Lung cancer screening could bring as many as 2.4 million extra consults to general practice in 2025.
GPs could face an extra 2.4 million consultations in the first year of Australia’s lung cancer screening program, according to experts who crunched the numbers.
And the practicalities of the scheme are still up in the air, they say, citing a lack of clarity around who will be responsible for following up incidental findings and who will bear the cost of further tests, the WONCA conference in Sydney heard last month.
Around three million smokers or former smokers aged 55 to 74 years would be eligible for risk assessment, and under two million are expected to choose to opt in, according to modelling late last year by Deakin University.
After undertaking the risk assessment, the modelling predicts that half a million people would have a low-dose CT scan in the first year of the program, which is set to launch July 2025.
Participants with no signs of malignancy will be asked to screen again in two years, those with moderate risk nodules asked to return for a three-month follow-up scan and low risk results to return for a 12-month follow-up.
This could result in 2.4 million extra GP consults in the “worst-case scenario”, Associate Professor Nicole Rankin, a behavioural scientist at University of Melbourne, told WONCA delegates.
This is made up of the initial number of patients expected to take up a risk assessment consultation, and the remainder are those patients who chose to have a CT scan and required follow-up GP consultations. Professor Rankin told TMR it was difficult to accurately predict this number, hence the “worst-case scenario” forecast.
Several important questions about the rollout were still unanswered, she said.
For example, it was still unclear how patients would be contacted about the screening program and whether a medical practitioner would have to order the CT scan.
There were also questions about who would be responsible for following up patients with incidental findings, and who would pay for the additional investigations and consultations to manage findings.
The federal government estimated up to 5000 lives will be saved by the $264 million national program in the first few years, Professor Rankin said.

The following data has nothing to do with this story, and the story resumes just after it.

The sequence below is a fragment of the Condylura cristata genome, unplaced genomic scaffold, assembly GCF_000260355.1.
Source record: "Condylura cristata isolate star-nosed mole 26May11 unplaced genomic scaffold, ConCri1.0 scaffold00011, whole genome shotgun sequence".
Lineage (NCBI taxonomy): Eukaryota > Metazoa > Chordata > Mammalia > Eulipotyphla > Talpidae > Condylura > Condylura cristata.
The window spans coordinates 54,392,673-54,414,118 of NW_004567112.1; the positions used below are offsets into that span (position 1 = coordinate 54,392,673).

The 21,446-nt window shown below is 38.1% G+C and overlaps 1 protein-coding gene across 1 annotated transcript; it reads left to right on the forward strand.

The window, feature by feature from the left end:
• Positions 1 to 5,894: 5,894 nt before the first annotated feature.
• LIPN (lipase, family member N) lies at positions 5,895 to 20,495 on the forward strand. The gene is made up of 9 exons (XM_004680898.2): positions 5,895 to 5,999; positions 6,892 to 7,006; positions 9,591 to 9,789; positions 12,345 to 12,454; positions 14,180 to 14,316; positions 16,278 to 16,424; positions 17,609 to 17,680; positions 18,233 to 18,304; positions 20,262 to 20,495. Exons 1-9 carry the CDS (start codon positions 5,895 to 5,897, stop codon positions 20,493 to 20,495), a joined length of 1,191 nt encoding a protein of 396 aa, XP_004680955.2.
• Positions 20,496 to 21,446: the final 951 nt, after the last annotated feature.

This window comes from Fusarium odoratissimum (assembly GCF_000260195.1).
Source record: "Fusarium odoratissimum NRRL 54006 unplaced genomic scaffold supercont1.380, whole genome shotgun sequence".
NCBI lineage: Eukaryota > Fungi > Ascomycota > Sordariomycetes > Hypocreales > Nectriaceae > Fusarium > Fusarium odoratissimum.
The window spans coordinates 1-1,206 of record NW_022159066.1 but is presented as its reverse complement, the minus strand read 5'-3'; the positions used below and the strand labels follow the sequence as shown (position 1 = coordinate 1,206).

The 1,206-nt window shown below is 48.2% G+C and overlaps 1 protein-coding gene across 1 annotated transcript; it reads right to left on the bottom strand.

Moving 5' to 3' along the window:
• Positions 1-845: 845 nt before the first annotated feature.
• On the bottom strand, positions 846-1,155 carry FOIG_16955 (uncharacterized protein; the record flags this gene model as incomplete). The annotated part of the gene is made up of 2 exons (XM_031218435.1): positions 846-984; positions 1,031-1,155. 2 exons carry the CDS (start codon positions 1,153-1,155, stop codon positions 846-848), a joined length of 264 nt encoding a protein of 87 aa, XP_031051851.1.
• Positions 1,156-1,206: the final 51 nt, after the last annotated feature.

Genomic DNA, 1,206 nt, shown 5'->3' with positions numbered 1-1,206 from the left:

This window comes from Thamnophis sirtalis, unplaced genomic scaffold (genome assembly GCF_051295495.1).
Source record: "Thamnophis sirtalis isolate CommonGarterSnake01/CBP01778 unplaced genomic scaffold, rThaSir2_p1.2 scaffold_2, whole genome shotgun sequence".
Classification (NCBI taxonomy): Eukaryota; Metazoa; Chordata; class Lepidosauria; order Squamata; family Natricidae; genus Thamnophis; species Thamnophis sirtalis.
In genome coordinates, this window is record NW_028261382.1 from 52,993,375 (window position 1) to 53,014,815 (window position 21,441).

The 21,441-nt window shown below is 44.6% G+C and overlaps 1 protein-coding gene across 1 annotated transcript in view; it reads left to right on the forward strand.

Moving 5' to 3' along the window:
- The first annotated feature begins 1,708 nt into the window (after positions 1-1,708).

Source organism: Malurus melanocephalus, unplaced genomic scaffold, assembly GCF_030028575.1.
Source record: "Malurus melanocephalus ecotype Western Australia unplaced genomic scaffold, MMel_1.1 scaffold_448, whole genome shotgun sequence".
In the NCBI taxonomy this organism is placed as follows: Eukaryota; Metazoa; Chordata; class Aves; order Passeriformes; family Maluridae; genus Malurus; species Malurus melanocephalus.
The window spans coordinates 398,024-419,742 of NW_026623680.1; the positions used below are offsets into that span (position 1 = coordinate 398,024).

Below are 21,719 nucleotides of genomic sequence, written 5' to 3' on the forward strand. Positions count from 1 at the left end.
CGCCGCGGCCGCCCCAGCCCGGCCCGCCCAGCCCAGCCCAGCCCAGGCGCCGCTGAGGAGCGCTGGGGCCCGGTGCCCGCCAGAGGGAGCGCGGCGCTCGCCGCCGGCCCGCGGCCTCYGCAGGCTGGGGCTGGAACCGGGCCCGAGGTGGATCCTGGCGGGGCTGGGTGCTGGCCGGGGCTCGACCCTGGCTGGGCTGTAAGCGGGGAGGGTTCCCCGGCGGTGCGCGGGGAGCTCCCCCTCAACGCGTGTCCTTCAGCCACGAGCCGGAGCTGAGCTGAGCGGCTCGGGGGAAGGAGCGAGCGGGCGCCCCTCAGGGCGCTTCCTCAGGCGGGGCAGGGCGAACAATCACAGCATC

International trials have shown low dose CT screening significantly improves the detection of early-stage disease and reduces lung cancer mortality.
The US National Lung Cancer Screening Trial, which compared low-dose CT scans with x-rays, found that the CT screening led to a 20% reduction in lung cancer deaths as well as all-cause mortality.
“The really exciting part of the lung cancer screening story is that when you look at how you move from these rigorously highly controlled trials into real-world settings, you find an even better outcome in terms of the number of people who are being identified with stage one disease,” Professor Rankin said.
“In the US, the UK and Canada we see great mortality outcomes and people being diagnosed at stage one and stage two. The challenge when you’re moving from trials to real practice, you want to know ‘Is this actually going to work?’, and we have very good indication that it does.”
Dr Emily Stone, a Sydney respiratory physician, told the GP audience her colleagues were expecting to be inundated in July 2025.
“It’s ramping up and we’re going to get smashed, let alone you guys,” said the clinical researcher from Sydney’s St Vincent’s Hospital and the University of NSW.
“The system is not going to provide us with navigations. We are not going to perform as well as the breast screening in terms of referral pathways and packages.
“A lot of the nodules will not need rapid intervention and rapid biopsy. But the point is getting that decision made.”
Dr Stone said smoking cessation should be integrated into the lung cancer screening program because it took an average of 33 conversations for a patient to stop smoking.
“We need to get those 33 conversations happening,” said Dr Stone.
Professor Rankin said 11% of Australians currently smoke and lung cancer was the number one cause of cancer death, with 14,500 people diagnosed and almost 9000 dying from the disease each year.
“In terms of the death rate, we have some serious work to do with nearly 9000 people each year dying from lung cancer,” she said.
“The majority of those people will be diagnosed with an advanced stage of disease and so their options for treatment are very limited.”
Detecting lung cancer earlier gave a much higher chance of survival, Dr Rankin said, with research showing that two in three people would still be alive after five years if their cancer was detected at stage I.
When lung cancer is detected at stage III or IV, five-year survival ranged from 3% to 17%, she said.
“That’s where we need to improve screening because that’s where we see the shift between people being detected with early-stage disease,” she said.
Professor Rankin said the screening program would use “older” criteria – recommended by the Medical Services Advisory Council – which is based on age and smoking history, rather than the newer PLCOm2012 assessment tool which includes more risk factors such as family history, BMI, education, race and ethnicity.